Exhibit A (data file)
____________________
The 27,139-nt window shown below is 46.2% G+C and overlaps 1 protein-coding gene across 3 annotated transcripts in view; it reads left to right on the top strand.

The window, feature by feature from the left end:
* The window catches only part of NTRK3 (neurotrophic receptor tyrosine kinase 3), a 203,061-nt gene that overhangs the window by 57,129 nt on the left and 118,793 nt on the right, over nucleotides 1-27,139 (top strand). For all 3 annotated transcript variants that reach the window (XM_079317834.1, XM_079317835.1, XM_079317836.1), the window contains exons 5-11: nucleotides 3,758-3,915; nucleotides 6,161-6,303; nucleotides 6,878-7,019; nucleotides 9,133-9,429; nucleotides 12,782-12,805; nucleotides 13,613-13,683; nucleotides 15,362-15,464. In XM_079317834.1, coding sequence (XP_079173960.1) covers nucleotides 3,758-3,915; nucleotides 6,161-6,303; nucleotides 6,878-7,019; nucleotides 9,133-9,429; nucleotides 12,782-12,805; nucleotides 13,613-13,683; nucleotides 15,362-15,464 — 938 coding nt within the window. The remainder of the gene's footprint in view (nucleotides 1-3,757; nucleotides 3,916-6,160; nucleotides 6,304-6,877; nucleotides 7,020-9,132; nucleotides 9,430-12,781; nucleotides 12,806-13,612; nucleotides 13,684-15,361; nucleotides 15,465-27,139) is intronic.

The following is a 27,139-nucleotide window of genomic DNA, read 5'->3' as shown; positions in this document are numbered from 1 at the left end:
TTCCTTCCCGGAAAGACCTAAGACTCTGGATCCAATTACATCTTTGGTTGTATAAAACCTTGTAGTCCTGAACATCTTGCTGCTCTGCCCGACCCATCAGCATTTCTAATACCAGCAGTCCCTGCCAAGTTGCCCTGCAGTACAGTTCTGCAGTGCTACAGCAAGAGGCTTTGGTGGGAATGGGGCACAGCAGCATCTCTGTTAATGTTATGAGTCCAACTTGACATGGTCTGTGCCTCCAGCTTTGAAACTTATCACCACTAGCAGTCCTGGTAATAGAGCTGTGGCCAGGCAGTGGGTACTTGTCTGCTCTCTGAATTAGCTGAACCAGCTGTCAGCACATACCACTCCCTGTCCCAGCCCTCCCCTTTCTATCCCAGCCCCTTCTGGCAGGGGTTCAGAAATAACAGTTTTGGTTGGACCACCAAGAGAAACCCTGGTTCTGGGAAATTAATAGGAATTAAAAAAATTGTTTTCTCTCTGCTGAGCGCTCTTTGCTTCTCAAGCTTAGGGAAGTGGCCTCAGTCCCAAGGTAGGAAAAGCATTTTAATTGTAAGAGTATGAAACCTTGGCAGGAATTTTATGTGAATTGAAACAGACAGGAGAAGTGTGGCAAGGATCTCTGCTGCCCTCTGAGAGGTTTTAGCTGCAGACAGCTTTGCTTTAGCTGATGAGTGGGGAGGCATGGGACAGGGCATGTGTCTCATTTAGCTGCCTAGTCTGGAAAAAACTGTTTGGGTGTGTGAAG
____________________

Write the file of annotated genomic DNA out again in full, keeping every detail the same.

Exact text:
The 27,139-nt window shown below is 46.2% G+C and overlaps 1 protein-coding gene across 3 annotated transcripts in view; it reads left to right on the top strand.

The window, feature by feature from the left end:
* The window catches only part of NTRK3 (neurotrophic receptor tyrosine kinase 3), a 203,061-nt gene that overhangs the window by 57,129 nt on the left and 118,793 nt on the right, over nucleotides 1-27,139 (top strand). For all 3 annotated transcript variants that reach the window (XM_079317834.1, XM_079317835.1, XM_079317836.1), the window contains exons 5-11: nucleotides 3,758-3,915; nucleotides 6,161-6,303; nucleotides 6,878-7,019; nucleotides 9,133-9,429; nucleotides 12,782-12,805; nucleotides 13,613-13,683; nucleotides 15,362-15,464. In XM_079317834.1, coding sequence (XP_079173960.1) covers nucleotides 3,758-3,915; nucleotides 6,161-6,303; nucleotides 6,878-7,019; nucleotides 9,133-9,429; nucleotides 12,782-12,805; nucleotides 13,613-13,683; nucleotides 15,362-15,464 — 938 coding nt within the window. The remainder of the gene's footprint in view (nucleotides 1-3,757; nucleotides 3,916-6,160; nucleotides 6,304-6,877; nucleotides 7,020-9,132; nucleotides 9,430-12,781; nucleotides 12,806-13,612; nucleotides 13,684-15,361; nucleotides 15,465-27,139) is intronic.

The following is a 27,139-nucleotide window of genomic DNA, read 5'->3' as shown; positions in this document are numbered from 1 at the left end:
TTCCTTCCCGGAAAGACCTAAGACTCTGGATCCAATTACATCTTTGGTTGTATAAAACCTTGTAGTCCTGAACATCTTGCTGCTCTGCCCGACCCATCAGCATTTCTAATACCAGCAGTCCCTGCCAAGTTGCCCTGCAGTACAGTTCTGCAGTGCTACAGCAAGAGGCTTTGGTGGGAATGGGGCACAGCAGCATCTCTGTTAATGTTATGAGTCCAACTTGACATGGTCTGTGCCTCCAGCTTTGAAACTTATCACCACTAGCAGTCCTGGTAATAGAGCTGTGGCCAGGCAGTGGGTACTTGTCTGCTCTCTGAATTAGCTGAACCAGCTGTCAGCACATACCACTCCCTGTCCCAGCCCTCCCCTTTCTATCCCAGCCCCTTCTGGCAGGGGTTCAGAAATAACAGTTTTGGTTGGACCACCAAGAGAAACCCTGGTTCTGGGAAATTAATAGGAATTAAAAAAATTGTTTTCTCTCTGCTGAGCGCTCTTTGCTTCTCAAGCTTAGGGAAGTGGCCTCAGTCCCAAGGTAGGAAAAGCATTTTAATTGTAAGAGTATGAAACCTTGGCAGGAATTTTATGTGAATTGAAACAGACAGGAGAAGTGTGGCAAGGATCTCTGCTGCCCTCTGAGAGGTTTTAGCTGCAGACAGCTTTGCTTTAGCTGATGAGTGGGGAGGCATGGGACAGGGCATGTGTCTCATTTAGCTGCCTAGTCTGGAAAAAACTGTTTGGGTGTGTGAAG